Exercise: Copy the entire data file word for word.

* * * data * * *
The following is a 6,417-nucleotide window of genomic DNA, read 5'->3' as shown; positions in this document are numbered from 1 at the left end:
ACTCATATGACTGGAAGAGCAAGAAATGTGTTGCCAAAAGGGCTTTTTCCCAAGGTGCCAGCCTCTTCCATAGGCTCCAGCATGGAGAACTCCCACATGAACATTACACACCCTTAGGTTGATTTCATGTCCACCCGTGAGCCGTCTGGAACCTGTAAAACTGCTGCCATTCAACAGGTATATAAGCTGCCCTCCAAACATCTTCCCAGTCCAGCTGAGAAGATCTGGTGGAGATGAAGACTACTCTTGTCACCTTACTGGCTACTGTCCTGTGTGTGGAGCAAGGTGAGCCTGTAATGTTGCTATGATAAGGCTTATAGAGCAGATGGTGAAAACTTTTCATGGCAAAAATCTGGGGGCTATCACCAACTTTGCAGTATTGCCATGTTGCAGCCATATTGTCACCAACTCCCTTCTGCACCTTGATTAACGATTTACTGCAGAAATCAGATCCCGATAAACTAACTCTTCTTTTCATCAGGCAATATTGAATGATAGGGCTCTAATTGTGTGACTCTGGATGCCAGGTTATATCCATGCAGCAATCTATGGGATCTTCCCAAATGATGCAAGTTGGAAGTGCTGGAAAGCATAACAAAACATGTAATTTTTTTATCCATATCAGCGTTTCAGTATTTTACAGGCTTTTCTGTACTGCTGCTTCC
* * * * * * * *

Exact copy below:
The following is a 6,417-nucleotide window of genomic DNA, read 5'->3' as shown; positions in this document are numbered from 1 at the left end:
ACTCATATGACTGGAAGAGCAAGAAATGTGTTGCCAAAAGGGCTTTTTCCCAAGGTGCCAGCCTCTTCCATAGGCTCCAGCATGGAGAACTCCCACATGAACATTACACACCCTTAGGTTGATTTCATGTCCACCCGTGAGCCGTCTGGAACCTGTAAAACTGCTGCCATTCAACAGGTATATAAGCTGCCCTCCAAACATCTTCCCAGTCCAGCTGAGAAGATCTGGTGGAGATGAAGACTACTCTTGTCACCTTACTGGCTACTGTCCTGTGTGTGGAGCAAGGTGAGCCTGTAATGTTGCTATGATAAGGCTTATAGAGCAGATGGTGAAAACTTTTCATGGCAAAAATCTGGGGGCTATCACCAACTTTGCAGTATTGCCATGTTGCAGCCATATTGTCACCAACTCCCTTCTGCACCTTGATTAACGATTTACTGCAGAAATCAGATCCCGATAAACTAACTCTTCTTTTCATCAGGCAATATTGAATGATAGGGCTCTAATTGTGTGACTCTGGATGCCAGGTTATATCCATGCAGCAATCTATGGGATCTTCCCAAATGATGCAAGTTGGAAGTGCTGGAAAGCATAACAAAACATGTAATTTTTTTATCCATATCAGCGTTTCAGTATTTTACAGGCTTTTCTGTACTGCTGCTTCC